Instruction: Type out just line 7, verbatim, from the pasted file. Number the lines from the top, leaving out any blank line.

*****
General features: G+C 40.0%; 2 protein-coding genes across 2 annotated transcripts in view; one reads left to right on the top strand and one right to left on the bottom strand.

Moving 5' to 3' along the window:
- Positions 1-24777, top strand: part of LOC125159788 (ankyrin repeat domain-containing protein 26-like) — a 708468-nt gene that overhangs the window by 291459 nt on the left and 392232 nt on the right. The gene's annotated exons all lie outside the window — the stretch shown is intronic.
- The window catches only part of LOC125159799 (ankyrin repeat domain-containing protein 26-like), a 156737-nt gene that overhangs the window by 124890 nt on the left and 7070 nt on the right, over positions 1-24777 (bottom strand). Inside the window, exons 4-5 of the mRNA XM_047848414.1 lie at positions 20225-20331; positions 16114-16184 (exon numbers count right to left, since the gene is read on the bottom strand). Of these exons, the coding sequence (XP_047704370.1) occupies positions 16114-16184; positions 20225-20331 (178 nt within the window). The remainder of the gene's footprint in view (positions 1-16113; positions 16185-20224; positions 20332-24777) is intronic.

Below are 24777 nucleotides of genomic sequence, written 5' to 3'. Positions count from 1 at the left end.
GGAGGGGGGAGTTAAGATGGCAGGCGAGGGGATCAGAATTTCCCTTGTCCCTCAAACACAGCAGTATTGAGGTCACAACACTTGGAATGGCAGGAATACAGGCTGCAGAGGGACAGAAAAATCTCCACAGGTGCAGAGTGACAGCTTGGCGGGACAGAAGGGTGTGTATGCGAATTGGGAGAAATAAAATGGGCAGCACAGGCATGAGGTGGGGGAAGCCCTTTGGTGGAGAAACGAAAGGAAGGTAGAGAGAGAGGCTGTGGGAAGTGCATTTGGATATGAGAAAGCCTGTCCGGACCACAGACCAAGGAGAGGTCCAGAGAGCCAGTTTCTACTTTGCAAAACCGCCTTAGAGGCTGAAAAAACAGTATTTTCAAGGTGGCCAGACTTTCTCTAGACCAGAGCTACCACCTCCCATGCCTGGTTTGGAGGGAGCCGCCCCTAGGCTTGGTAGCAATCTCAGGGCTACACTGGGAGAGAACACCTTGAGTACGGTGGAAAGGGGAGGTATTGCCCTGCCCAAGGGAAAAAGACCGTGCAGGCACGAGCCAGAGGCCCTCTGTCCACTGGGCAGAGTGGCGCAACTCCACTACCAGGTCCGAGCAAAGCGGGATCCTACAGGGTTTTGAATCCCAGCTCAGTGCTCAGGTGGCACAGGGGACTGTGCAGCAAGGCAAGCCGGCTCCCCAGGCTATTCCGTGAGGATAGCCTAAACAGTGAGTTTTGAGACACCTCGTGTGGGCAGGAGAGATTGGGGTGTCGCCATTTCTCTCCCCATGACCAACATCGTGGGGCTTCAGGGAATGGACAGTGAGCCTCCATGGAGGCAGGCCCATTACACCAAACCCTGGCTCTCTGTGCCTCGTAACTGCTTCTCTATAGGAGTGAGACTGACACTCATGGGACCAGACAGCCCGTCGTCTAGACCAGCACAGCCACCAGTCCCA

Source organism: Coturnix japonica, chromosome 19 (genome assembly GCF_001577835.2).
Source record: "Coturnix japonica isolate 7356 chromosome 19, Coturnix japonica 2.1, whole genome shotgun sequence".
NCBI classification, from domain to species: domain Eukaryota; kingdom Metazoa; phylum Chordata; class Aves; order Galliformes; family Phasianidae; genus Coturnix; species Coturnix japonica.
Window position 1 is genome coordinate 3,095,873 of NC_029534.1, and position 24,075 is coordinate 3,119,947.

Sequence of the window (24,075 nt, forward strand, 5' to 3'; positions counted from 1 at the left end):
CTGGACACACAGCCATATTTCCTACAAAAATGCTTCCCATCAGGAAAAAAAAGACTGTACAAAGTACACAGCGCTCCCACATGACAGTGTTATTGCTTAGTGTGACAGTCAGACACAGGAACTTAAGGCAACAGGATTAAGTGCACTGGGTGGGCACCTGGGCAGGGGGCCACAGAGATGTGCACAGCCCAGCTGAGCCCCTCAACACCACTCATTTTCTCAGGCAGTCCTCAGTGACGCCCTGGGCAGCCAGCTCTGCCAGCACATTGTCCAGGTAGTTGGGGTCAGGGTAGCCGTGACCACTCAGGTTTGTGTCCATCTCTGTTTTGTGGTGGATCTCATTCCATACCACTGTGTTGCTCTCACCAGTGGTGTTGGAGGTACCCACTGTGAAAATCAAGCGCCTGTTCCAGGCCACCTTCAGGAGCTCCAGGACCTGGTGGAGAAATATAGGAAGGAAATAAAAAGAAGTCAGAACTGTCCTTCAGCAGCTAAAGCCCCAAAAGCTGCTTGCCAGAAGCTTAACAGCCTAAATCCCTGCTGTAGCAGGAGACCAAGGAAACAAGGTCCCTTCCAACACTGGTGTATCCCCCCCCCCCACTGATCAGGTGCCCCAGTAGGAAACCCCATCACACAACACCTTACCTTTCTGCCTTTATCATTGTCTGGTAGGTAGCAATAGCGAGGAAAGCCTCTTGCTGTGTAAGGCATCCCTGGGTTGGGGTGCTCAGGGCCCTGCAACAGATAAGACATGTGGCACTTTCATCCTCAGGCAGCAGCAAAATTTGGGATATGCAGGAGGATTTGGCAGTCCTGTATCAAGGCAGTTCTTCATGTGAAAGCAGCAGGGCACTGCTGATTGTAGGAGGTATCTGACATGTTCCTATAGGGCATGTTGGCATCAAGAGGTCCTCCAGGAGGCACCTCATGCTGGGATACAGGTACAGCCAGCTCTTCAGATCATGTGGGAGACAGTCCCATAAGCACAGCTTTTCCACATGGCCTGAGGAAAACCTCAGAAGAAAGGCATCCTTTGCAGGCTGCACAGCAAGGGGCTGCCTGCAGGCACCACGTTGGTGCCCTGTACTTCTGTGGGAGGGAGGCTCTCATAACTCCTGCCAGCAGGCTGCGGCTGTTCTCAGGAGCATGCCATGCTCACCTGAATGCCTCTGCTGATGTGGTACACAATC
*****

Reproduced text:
Source organism: Coturnix japonica, chromosome 19 (genome assembly GCF_001577835.2).